Biomarkers of resilience to hyperphenylalaninemia: A translational study in two genetic mouse models of Phenylketonuria
|Cristina Orsini||Componenti strutturati del gruppo di ricerca / Structured participants in the research project|
|Vincenzo Leuzzi||Componenti strutturati del gruppo di ricerca / Structured participants in the research project|
|David Conversi||Componenti strutturati del gruppo di ricerca / Structured participants in the research project|
|Valeria Tarmati||Dottorando/Assegnista/Specializzando componente non strutturato del gruppo di ricerca / PhD/Assegnista/Specializzando member non structured of the research group|
|Carla Carducci||Componenti strutturati del gruppo di ricerca / Structured participants in the research project|
Cognitive impairment and psychiatric disturbances are still observable in a consistent minority of early and continuously treated adult PKU (ECTPKU) patients and there is increasing evidence that individual brain sensitivity to hyperphenylalaninemia (HPA) contributes to this variability. The identification of markers of HPA sensitivity will allow for a personalized/precision medicine approach to PKU capable of preventing costs and potential dangers of life-long treatment of healthy ECTPKU adult. The proposed research is part of a larger project aimed at integrating cognitive, physiological, and neuroimaging data from adult patients and behavioral and neurobiological data from animal models to identify reliable markers of life-long sensitivity to pathogenic effects of HPA.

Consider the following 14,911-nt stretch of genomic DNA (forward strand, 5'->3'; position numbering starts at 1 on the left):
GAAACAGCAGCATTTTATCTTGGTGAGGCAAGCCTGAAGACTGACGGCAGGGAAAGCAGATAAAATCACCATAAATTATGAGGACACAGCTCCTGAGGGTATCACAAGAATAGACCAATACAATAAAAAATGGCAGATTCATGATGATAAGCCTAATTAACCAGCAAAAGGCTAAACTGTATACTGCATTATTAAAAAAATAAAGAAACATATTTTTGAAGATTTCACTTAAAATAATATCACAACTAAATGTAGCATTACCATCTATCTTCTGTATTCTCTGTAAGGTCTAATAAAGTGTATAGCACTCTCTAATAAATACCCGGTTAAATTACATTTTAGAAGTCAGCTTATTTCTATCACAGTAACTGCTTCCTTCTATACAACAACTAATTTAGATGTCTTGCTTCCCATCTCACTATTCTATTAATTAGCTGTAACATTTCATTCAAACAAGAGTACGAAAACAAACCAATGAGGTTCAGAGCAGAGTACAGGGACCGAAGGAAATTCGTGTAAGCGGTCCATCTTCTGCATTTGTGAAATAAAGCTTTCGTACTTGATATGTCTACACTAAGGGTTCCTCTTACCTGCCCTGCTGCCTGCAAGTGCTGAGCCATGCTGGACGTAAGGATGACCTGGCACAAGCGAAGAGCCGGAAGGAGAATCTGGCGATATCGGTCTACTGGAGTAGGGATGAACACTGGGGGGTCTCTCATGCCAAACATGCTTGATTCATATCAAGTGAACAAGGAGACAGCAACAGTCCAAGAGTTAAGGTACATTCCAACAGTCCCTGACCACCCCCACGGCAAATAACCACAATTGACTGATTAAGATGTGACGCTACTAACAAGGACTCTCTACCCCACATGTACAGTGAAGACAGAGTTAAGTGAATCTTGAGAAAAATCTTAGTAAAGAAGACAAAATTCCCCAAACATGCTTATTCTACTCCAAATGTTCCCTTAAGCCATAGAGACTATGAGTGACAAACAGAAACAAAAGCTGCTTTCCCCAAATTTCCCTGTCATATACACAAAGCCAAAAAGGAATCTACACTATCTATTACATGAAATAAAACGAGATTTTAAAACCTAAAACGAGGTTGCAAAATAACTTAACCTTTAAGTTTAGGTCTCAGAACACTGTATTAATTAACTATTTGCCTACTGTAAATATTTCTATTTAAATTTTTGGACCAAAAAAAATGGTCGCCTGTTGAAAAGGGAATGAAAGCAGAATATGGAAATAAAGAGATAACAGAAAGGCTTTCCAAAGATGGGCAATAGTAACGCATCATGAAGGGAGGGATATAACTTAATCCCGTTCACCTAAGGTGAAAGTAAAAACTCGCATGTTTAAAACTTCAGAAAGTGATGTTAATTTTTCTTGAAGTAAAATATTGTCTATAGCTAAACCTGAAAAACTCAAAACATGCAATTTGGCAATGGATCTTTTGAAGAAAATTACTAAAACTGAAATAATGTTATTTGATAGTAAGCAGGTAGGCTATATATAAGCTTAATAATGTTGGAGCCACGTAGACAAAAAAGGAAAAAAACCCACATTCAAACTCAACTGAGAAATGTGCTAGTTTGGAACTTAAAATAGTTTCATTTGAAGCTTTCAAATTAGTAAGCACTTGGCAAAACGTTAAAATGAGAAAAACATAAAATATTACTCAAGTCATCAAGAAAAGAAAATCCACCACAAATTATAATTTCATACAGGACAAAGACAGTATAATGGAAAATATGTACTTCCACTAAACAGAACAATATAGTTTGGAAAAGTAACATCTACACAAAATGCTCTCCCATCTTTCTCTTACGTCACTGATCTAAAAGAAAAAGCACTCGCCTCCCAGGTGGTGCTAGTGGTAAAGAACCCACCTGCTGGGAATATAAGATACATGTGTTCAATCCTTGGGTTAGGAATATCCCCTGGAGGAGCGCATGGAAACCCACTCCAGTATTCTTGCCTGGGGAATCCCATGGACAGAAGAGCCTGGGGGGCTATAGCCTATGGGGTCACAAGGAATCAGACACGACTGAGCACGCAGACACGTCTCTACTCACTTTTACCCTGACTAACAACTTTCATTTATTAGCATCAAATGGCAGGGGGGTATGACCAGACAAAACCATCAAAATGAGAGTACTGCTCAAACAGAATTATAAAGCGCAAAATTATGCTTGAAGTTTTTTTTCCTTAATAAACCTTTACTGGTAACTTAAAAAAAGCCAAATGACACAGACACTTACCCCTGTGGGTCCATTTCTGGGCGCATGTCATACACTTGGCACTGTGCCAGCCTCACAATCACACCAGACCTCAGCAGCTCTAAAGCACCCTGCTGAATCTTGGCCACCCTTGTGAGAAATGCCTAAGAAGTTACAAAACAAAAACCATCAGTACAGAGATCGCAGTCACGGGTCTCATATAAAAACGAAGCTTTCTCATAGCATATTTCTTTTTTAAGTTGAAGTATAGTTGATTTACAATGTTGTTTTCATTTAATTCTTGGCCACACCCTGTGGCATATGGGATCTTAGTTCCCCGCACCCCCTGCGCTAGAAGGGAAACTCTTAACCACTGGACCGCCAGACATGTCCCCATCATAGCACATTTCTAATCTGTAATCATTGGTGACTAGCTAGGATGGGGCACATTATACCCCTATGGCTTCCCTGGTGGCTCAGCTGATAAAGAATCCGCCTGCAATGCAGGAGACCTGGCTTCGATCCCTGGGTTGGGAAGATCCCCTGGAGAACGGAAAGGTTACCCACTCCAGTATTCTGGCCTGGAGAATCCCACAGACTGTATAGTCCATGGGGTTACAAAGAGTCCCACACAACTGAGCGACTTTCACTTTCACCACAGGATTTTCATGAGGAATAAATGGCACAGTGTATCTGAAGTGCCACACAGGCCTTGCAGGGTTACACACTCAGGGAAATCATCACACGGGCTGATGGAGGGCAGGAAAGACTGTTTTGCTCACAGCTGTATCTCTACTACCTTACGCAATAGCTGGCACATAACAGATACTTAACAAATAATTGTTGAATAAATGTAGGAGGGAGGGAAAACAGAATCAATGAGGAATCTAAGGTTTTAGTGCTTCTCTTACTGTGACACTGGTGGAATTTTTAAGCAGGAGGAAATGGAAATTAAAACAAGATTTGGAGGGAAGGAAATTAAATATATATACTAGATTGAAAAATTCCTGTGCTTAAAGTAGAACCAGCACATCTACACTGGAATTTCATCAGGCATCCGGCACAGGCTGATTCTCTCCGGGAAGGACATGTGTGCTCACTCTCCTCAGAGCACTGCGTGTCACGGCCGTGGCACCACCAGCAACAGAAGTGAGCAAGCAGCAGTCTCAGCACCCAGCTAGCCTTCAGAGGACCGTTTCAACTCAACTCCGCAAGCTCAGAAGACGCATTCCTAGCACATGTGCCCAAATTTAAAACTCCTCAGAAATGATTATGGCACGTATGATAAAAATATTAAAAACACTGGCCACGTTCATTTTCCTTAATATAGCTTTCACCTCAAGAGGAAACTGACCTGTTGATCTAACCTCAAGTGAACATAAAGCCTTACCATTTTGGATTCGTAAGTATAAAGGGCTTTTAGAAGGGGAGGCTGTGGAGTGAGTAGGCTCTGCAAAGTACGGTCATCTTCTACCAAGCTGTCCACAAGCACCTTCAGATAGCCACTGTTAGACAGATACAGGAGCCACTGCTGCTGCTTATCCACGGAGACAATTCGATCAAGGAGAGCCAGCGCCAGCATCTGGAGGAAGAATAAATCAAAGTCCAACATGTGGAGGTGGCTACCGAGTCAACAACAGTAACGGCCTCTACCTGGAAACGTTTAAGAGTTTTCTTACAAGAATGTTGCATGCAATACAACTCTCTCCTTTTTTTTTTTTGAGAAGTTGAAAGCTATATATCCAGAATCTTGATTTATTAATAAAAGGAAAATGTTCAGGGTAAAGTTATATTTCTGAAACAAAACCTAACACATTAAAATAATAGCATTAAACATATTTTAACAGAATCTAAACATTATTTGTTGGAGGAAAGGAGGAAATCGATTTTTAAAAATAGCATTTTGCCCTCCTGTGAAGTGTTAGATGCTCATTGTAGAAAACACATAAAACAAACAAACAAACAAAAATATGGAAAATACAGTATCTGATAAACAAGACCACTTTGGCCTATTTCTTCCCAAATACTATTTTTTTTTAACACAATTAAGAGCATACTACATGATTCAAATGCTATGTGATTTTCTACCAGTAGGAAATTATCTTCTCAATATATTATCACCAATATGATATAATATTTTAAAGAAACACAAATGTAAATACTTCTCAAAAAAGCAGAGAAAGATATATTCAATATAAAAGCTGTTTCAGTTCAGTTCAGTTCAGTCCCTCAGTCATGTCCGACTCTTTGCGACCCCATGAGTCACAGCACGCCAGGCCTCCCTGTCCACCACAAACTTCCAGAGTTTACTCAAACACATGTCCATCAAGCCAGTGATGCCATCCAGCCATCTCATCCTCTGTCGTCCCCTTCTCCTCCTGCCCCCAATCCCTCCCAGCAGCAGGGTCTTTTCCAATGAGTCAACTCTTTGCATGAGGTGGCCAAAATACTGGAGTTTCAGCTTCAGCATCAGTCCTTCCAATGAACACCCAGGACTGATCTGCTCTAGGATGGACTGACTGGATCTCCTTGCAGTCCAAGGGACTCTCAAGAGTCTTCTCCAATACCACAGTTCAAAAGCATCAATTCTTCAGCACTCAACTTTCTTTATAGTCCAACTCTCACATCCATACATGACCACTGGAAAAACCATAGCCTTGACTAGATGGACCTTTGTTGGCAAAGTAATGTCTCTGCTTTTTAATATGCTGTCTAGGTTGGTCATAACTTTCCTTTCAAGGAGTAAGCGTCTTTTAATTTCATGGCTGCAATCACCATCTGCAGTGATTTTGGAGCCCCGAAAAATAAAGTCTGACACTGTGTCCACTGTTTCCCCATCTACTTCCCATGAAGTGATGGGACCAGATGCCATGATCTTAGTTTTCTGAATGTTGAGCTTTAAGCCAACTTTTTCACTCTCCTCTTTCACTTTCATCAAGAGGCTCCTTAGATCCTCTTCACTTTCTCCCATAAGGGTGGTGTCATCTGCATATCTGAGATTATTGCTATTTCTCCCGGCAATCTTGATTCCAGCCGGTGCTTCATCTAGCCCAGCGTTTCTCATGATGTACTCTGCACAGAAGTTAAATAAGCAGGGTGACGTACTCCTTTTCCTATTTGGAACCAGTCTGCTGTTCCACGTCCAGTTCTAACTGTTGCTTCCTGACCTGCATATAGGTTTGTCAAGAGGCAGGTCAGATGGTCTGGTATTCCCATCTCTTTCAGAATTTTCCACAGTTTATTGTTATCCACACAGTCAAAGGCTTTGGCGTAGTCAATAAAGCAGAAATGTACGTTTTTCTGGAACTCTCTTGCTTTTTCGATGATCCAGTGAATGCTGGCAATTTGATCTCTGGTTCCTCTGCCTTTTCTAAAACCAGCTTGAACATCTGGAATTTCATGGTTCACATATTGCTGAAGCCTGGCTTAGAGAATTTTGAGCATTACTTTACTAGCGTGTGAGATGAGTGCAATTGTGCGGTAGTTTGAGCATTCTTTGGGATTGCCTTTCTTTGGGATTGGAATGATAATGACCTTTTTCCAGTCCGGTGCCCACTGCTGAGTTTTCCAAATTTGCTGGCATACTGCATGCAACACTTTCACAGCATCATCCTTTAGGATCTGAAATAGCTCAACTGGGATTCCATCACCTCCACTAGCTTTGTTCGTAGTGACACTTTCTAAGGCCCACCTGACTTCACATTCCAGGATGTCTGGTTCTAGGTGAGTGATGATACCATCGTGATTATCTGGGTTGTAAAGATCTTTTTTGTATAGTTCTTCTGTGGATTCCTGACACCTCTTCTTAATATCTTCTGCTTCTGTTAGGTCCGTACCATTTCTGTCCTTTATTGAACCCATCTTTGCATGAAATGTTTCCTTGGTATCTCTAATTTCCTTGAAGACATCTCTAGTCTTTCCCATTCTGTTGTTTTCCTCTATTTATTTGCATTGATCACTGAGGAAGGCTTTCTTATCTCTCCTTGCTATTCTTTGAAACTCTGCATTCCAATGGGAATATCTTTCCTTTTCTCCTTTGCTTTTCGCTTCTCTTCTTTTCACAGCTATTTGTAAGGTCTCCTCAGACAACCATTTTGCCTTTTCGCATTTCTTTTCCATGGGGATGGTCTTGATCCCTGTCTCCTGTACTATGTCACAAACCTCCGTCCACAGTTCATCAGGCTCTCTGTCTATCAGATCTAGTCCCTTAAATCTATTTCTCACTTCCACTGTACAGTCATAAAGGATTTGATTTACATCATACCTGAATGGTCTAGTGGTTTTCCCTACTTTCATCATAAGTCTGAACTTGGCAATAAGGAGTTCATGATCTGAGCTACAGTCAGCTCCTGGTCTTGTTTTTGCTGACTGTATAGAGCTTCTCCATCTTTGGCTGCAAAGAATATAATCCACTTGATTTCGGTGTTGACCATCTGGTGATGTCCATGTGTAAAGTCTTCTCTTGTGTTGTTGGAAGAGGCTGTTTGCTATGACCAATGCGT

Mice from two PKU models that mimic the metabolic disease through a chemically induced point mutation in the gene encoding for PAH: the BTBR PHA-enu2 and the C57BL/6 (B6) PHA-enu2 wil be used. The two models differ for the genetic background on which the mutation is expressed and severity of the cognitive dysfunctions but not for brain phenylalanine (Phe) levels. Research plans and protocols are based on findings obtained by proponents' previous studies in adult EPKU patients and BTBR PHA-enu2 mice and focus on the aminergic stress response by the pre-Frontal cortex (pFC) because of its involvement in development and expression of depression and anxiety, the most diffused behavioral disturbances reported in ECTPKU adult patients. Intra-cerebral microdyalisis in freely-moving mice will be used to evaluate pFC response to stress and performance in stress-associated learning tests will be used to evaluate adaptation to challenging experiences by adult PHA-enu2 mice of the two backgrounds. Search for associated biomarkers will be both hypothesis-driven and based on blood transcriptome profiling of mice from the two PKU models.